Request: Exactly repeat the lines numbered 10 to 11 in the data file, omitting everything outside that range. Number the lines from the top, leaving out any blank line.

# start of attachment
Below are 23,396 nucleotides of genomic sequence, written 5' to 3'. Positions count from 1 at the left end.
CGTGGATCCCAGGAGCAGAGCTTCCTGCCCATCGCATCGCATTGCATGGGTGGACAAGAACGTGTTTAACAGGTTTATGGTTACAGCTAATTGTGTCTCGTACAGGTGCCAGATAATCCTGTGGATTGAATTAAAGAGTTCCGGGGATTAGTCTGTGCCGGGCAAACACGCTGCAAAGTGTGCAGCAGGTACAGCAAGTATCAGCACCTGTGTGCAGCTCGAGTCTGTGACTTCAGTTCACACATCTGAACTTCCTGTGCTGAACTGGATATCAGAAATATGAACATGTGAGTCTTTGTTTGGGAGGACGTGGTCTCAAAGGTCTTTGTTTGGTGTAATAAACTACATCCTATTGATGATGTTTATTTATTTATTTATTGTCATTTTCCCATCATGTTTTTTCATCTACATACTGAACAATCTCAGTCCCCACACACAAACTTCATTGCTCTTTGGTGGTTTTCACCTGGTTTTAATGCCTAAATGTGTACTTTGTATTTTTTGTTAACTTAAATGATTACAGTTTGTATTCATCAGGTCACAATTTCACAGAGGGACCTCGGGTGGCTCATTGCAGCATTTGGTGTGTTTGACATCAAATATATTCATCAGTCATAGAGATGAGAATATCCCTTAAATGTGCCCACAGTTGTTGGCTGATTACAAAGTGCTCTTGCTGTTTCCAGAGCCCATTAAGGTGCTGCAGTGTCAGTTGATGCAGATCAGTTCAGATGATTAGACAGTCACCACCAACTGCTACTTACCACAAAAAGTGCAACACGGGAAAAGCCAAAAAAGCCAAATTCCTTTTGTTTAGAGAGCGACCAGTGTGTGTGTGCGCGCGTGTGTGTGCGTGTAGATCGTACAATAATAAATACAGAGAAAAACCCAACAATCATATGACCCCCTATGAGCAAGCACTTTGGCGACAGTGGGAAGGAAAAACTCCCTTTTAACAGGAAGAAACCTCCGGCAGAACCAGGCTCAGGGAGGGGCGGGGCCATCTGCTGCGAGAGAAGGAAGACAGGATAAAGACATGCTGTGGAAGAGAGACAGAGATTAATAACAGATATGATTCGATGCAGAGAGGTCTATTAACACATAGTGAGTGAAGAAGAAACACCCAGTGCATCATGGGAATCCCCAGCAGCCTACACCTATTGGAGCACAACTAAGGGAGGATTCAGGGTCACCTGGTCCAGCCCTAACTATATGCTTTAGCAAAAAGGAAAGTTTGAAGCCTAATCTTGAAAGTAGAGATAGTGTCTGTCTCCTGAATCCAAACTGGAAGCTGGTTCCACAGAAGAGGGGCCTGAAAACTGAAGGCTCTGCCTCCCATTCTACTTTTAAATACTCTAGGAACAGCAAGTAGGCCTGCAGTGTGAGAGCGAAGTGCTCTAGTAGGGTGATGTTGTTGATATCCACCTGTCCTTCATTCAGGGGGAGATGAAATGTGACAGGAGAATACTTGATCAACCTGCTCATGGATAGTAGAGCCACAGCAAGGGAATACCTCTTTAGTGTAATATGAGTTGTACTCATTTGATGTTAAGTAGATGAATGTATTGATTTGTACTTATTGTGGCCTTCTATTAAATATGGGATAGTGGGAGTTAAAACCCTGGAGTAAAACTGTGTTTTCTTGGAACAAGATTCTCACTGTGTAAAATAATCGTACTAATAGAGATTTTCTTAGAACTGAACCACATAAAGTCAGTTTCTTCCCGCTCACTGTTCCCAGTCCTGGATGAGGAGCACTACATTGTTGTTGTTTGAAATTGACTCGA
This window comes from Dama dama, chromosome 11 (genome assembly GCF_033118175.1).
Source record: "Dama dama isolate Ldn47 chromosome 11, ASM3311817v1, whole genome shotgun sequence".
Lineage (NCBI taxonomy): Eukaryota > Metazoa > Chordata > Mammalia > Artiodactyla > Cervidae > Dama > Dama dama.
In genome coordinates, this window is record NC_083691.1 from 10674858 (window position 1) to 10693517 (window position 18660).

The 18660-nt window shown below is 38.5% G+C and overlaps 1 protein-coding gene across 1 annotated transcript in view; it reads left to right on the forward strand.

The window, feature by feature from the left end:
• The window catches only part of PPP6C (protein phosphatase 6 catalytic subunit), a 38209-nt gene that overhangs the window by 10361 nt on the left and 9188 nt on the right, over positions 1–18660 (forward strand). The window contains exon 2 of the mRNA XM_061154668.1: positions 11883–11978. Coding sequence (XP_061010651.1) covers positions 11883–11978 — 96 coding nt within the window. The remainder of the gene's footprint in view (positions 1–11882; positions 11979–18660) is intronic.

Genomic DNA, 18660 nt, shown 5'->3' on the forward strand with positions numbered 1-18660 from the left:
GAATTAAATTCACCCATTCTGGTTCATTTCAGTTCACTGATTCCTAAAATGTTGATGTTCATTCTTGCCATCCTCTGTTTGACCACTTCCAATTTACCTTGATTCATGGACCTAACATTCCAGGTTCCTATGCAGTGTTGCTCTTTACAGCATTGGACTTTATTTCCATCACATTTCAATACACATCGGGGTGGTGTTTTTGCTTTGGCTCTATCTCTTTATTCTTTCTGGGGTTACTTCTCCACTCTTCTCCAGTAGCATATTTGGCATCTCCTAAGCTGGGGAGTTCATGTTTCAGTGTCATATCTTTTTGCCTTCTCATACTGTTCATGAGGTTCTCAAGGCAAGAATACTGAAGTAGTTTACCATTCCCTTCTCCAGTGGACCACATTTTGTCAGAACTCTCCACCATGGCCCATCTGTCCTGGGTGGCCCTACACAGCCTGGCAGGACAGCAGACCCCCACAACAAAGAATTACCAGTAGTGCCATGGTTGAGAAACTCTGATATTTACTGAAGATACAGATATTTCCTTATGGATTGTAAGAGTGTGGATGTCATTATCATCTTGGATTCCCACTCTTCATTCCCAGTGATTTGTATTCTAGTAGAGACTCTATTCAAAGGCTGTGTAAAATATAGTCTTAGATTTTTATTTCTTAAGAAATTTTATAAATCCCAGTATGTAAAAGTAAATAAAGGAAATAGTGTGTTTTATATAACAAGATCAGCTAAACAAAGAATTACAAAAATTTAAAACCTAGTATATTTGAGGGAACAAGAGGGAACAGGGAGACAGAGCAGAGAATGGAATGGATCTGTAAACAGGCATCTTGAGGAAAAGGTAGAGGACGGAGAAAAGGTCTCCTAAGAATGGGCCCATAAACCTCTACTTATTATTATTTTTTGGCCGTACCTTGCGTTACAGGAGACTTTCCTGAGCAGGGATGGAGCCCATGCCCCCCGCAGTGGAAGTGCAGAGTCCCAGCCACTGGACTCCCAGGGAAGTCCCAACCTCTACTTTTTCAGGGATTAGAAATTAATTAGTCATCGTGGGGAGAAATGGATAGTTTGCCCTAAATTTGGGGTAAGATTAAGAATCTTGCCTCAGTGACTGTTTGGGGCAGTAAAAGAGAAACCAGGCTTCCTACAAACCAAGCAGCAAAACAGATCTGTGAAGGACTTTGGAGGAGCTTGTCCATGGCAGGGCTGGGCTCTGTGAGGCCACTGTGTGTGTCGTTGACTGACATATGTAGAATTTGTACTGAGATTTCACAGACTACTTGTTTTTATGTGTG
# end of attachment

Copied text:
Genomic DNA, 18660 nt, shown 5'->3' on the forward strand with positions numbered 1-18660 from the left:
GAATTAAATTCACCCATTCTGGTTCATTTCAGTTCACTGATTCCTAAAATGTTGATGTTCATTCTTGCCATCCTCTGTTTGACCACTTCCAATTTACCTTGATTCATGGACCTAACATTCCAGGTTCCTATGCAGTGTTGCTCTTTACAGCATTGGACTTTATTTCCATCACATTTCAATACACATCGGGGTGGTGTTTTTGCTTTGGCTCTATCTCTTTATTCTTTCTGGGGTTACTTCTCCACTCTTCTCCAGTAGCATATTTGGCATCTCCTAAGCTGGGGAGTTCATGTTTCAGTGTCATATCTTTTTGCCTTCTCATACTGTTCATGAGGTTCTCAAGGCAAGAATACTGAAGTAGTTTACCATTCCCTTCTCCAGTGGACCACATTTTGTCAGAACTCTCCACCATGGCCCATCTGTCCTGGGTGGCCCTACACAGCCTGGCAGGACAGCAGACCCCCACAACAAAGAATTACCAGTAGTGCCATGGTTGAGAAACTCTGATATTTACTGAAGATACAGATATTTCCTTATGGATTGTAAGAGTGTGGATGTCATTATCATCTTGGATTCCCACTCTTCATTCCCAGTGATTTGTATTCTAGTAGAGACTCTATTCAAAGGCTGTGTAAAATATAGTCTTAGATTTTTATTTCTTAAGAAATTTTATAAATCCCAGTATGTAAAAGTAAATAAAGGAAATAGTGTGTTTTATATAACAAGATCAGCTAAACAAAGAATTACAAAAATTTAAAACCTAGTATATTTGAGGGAACAAGAGGGAACAGGGAGACAGAGCAGAGAATGGAATGGATCTGTAAACAGGCATCTTGAGGAAAAGGTAGAGGACGGAGAAAAGGTCTCCTAAGAATGGGCCCATAAACCTCTACTTATTATTATTTTTTGGCCGTACCTTGCGTTACAGGAGACTTTCCTGAGCAGGGATGGAGCCCATGCCCCCCGCAGTGGAAGTGCAGAGTCCCAGCCACTGGACTCCCAGGGAAGTCCCAACCTCTACTTTTTCAGGGATTAGAAATTAATTAGTCATCGTGGGGAGAAATGGATAGTTTGCCCTAAATTTGGGGTAAGATTAAGAATCTTGCCTCAGTGACTGTTTGGGGCAGTAAAAGAGAAACCAGGCTTCCTACAAACCAAGCAGCAAAACAGATCTGTGAAGGACTTTGGAGGAGCTTGTCCATGGCAGGGCTGGGCTCTGTGAGGCCACTGTGTGTGTCGTTGACTGACATATGTAGAATTTGTACTGAGATTTCACAGACTACTTGTTTTTATGTGTG